Vigilante Justice

I just ranted this morning that my husband and I have now received four phone books at our residence (three within the last two weeks), so finding this video in my twitter feed is particularly timely.

If another one shows up I might get obnoxious.

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10 thoughts on “Vigilante Justice”

  1. The only thing I ever use the yellow pages for is to order pizza / food. The rest of it is pointless. Note to takeout/delivery peeps: if you don’t put your prices in your ad, and someone else selling the same thing does put their price in, I will always call the other place. I wanna know the price, and I don’t wanna have to call or place an order to find out what it is.

  2. If the company uses service groups to deliver the books, as they do in SK, then it’s probably a matter of poor route-mapping and communications. If it’s the company itself delivering, they may be working from obsolete billing records. Either way, a pain.

  3. I think more importantly though, we need to look at the need for the books in the first place – I would almost prefer a system where you can request one free of charge as opposed to having to opt out.

    It seems like a system of excessive paper consumption and subsequent recycling regardless of whether or not the spine was cracked.

    I’d personally would prefer an electronic version – I know there is, but being able to “flip through” scans of the printed pages would be just as effective for seeing and comparing menus.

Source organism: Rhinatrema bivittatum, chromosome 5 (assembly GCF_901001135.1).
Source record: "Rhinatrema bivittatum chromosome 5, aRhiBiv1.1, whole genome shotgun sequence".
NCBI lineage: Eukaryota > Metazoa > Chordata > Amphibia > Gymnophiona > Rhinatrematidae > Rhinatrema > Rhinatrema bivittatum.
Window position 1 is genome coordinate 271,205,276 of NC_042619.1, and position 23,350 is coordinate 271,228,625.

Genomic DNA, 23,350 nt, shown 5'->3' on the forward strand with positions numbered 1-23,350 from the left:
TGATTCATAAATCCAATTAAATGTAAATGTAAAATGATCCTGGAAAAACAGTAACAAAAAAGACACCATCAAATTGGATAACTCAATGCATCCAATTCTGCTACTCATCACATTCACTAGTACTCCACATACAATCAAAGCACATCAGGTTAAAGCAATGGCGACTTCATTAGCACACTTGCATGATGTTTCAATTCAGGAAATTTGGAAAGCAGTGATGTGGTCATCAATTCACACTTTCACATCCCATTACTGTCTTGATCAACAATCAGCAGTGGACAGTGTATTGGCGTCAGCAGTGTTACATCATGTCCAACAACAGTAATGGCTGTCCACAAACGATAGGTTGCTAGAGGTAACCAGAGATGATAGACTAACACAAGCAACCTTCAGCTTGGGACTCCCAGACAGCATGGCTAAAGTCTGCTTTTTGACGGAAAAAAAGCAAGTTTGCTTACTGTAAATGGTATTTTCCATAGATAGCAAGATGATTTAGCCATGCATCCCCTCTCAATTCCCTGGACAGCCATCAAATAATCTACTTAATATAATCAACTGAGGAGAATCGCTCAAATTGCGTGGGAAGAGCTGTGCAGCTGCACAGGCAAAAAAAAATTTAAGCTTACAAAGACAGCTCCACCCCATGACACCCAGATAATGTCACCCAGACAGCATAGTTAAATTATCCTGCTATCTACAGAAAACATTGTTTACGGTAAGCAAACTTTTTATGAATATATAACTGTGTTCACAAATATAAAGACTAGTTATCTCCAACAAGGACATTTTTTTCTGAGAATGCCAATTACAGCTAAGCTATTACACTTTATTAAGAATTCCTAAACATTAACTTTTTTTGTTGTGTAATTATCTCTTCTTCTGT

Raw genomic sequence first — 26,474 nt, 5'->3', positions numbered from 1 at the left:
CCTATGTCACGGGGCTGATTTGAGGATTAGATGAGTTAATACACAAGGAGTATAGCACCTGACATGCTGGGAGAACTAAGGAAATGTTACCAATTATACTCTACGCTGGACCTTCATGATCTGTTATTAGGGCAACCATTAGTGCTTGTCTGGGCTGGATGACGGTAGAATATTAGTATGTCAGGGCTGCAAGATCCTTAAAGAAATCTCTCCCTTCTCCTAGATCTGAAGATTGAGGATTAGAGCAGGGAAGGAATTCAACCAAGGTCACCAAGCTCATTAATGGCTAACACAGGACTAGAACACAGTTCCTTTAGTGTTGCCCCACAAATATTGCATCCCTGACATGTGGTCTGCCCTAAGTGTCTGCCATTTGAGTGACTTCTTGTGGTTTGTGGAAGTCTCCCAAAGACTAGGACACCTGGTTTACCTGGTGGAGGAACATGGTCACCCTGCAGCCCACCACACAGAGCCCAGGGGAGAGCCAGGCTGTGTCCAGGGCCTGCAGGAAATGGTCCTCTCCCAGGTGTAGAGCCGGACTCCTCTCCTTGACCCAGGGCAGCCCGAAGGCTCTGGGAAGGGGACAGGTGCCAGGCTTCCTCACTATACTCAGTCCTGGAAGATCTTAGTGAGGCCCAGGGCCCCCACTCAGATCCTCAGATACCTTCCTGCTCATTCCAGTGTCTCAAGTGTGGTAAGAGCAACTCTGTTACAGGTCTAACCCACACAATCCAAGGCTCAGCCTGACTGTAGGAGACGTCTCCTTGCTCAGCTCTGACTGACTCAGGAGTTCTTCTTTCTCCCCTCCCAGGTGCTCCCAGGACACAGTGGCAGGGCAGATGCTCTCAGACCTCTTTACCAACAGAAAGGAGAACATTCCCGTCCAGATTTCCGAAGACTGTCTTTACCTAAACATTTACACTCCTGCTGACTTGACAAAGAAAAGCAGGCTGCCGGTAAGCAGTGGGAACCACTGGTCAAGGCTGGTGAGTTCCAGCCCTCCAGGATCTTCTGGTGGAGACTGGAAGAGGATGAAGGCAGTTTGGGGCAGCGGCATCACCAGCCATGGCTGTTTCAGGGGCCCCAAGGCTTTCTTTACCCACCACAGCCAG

4. I frankly support phone books. I enjoy them. They’re much easier to use than the Google to find stuff, though the categories can be sometimes hard to figure out. One will do.

  5. But again, do you think it would make more sense to opt-in as opposed to opt-out to save the mountains that never get used?

  6. Send em my way. I have never once received a phone book on my block of Albert. One year I even phoned and asked. Nada.

  7. I’m with Garth and Carle on this one. Eventually, phone books may be phased out in favour of electronic devices, but until then, they serve a significant number of people who either may not be on the same side of the digital divide as you are, or who prefer the paper version for various reasons, not the least of which is widepsread exposure for a business/service. As both Carle and I have pointed out in our different ways, what seems like waste may be more a matter of poor distribution.

  8. I don’t disagree that some people still find them useful – and that there are a lot of people who either don’t have access to the internet or don’t enjoy using it to find this type of information. But again, I think it should be an opt-in system. When you sign up for a telephone account you should be asked if you want one that can be delivered free of charge (as they are now). It would also be a way to keep track to see if you actually do get one (hopefully dealing with the distribution stuff). Thoughts?

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